Examining all of my commitments I concluded that I could not easily shed any of them and there were still only twenty-four hours in a day last time I checked so what was the answer?

If I could not change the commitments and I could not change the amount of time available to me, the only thing left to change was my attitude and approach. Arguably, those things are the hardest of all to change but if I wanted to put the enjoyment back into what I do, I did not have a choice.

The one thing I was yearning for was to live my life like a normal person, if only for one week. Define normal? Don’t eat breakfast with one hand and schedule tweets with the other. Don’t spend your lunch hour answering indie business emails and checking stats. Don’t leave one desk to come home and sit at another. Sound familiar?

I wanted to give it a try, to take a holiday from my writing self but did I dare? The commitments were still there, piling up around me, could I look away and relax knowing they were all still waiting for me?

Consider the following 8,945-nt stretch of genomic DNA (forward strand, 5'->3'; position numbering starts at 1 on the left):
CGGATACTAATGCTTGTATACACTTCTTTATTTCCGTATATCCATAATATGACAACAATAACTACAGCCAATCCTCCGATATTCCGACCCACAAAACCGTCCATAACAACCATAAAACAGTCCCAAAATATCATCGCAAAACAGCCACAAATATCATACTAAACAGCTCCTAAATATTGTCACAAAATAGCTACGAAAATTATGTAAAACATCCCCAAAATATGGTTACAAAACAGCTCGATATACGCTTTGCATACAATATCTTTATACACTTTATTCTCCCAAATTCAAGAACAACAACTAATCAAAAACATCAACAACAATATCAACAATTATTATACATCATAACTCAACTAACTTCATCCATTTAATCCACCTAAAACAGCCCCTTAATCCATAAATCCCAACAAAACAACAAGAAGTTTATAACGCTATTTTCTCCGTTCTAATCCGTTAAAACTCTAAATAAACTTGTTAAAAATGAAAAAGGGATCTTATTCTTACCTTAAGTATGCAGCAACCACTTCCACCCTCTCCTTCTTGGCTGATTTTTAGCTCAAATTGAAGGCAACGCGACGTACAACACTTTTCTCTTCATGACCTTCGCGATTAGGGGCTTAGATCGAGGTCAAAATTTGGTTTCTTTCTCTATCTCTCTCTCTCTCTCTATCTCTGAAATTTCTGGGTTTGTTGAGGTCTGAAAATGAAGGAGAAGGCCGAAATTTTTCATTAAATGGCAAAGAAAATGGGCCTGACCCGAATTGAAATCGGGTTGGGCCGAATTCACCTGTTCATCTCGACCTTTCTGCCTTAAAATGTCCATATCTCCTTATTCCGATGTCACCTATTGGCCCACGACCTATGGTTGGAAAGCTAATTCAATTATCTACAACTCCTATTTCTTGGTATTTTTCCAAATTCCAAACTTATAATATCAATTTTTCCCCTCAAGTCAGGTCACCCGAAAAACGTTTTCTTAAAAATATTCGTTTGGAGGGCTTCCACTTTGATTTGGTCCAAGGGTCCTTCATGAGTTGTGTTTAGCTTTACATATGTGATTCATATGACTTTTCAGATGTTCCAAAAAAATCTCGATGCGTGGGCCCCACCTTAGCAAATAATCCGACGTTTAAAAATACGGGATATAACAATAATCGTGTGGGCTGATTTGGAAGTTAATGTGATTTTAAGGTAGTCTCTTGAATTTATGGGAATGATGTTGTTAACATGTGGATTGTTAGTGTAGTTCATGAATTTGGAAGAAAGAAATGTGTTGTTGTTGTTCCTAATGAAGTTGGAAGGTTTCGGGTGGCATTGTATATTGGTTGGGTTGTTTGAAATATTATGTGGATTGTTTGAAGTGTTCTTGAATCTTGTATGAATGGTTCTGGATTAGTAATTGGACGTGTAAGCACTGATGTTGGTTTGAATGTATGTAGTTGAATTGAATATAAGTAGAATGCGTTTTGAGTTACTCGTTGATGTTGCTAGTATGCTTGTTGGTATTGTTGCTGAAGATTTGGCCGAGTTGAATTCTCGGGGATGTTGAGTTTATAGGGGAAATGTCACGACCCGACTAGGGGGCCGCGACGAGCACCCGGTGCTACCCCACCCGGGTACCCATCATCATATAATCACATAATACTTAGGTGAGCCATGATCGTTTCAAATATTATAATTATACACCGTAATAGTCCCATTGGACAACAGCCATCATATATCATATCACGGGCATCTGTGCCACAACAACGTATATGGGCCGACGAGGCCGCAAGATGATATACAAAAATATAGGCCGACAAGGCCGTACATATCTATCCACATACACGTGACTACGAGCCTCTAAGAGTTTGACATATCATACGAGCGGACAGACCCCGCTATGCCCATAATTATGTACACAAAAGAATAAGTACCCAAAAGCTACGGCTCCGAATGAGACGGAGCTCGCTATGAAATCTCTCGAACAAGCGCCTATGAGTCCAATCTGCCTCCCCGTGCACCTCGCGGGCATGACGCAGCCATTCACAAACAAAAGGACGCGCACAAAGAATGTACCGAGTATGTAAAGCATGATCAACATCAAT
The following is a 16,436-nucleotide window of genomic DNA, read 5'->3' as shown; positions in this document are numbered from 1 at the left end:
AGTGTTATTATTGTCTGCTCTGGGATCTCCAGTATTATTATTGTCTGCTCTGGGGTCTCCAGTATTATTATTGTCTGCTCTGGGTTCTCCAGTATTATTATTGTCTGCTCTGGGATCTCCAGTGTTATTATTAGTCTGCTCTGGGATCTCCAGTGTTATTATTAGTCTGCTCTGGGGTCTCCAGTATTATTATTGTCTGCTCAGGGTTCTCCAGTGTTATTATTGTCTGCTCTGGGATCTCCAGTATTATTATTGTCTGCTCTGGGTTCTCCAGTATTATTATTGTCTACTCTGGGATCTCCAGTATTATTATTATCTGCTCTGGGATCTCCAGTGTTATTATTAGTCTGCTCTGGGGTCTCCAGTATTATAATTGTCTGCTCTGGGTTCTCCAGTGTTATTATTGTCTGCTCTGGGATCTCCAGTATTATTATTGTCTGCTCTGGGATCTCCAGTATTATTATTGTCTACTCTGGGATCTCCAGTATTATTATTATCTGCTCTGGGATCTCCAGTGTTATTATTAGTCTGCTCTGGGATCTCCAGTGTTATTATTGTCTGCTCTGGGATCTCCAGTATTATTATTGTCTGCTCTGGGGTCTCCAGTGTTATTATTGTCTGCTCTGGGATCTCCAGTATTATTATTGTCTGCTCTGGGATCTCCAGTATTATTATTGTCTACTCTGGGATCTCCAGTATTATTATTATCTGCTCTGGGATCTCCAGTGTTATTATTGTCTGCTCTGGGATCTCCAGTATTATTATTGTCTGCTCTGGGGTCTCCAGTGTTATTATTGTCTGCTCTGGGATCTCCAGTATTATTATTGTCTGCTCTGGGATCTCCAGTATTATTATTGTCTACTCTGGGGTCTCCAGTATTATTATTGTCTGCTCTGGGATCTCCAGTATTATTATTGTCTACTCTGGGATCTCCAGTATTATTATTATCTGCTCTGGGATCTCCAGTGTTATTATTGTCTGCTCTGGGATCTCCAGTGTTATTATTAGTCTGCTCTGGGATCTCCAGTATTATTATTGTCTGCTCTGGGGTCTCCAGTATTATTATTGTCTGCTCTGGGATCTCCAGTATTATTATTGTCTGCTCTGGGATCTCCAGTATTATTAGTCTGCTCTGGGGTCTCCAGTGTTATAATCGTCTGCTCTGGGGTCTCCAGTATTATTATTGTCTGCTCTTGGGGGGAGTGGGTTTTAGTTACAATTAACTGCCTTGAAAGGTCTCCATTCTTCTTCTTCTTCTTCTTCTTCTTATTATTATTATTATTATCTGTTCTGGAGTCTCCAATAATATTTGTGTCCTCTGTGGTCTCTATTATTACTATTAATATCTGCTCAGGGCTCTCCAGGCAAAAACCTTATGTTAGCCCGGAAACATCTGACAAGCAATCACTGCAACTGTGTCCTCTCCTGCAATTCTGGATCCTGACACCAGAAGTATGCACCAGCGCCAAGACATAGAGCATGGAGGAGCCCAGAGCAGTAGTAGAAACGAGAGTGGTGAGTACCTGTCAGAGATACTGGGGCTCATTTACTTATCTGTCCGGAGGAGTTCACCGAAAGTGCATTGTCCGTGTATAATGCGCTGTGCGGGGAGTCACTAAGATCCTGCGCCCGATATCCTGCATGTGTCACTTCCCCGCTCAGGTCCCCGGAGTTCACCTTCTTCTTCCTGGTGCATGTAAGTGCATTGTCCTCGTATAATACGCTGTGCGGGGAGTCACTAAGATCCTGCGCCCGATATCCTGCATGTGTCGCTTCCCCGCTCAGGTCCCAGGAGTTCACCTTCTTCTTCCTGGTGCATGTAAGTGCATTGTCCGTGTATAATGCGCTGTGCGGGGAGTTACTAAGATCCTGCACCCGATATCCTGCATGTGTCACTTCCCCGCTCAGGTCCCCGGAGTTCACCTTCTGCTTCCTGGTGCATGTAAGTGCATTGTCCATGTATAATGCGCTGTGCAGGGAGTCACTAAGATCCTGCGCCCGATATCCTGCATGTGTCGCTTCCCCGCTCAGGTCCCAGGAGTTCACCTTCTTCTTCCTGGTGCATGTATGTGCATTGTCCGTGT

digital detox
Digital Detox by David Lytle courtesy of Flickr Creative Commons licensed by CC BY 2.0 https://flic.kr/p/fsCwQ2 https://creativecommons.org/licenses/by/2.0/

I am a conscientious perfectionist. I give myself the hardest time of all. Asking myself to sit on my hands and not get on with stuff is the ultimate punishment. But this was serious. I decided to go cold turkey. Well, sort of…

I will let you know how I get on in subsequent blogs but if you too have suffered with burnout at some stage in your career please get in touch and let me know what worked for you.

That Burnout Feeling

All authors are under pressure. Writing is hard work and to then switch to publicising that work is a difficult gear change for many. If you are an indie author, the pressures are magnified because you are your own CEO, your own publicist, your own everything. It takes a certain type of person to thrive in that environment but even the best of us can come unstuck.

Burnout
Burnt Out by Gerwin Sturm courtesy of Flickr Creative Commons licensed by CC BY-SA 2.0 https://flic.kr/p/9iWxgH https://creativecommons.org/licenses/by-sa/2.0/

Burnout is a danger in many walks of life and writers are prone to it. We live in our heads for one thing, we often have day jobs to support our writing for another and so we write around the day job when we are tired and often not at our best. If we are published, whether traditionally, hybrid or indie, there are other demands on our time. We need to keep abreast of new ideas and innovations, to be aware of strategies to assist with our writing, or the production of our books, or our sales, or connecting with our readers. We can easily become overwhelmed by all the information out there. It’s a tidal wave rushing towards us and it’s easy to get swamped. Information overload takes over.

Tidal wave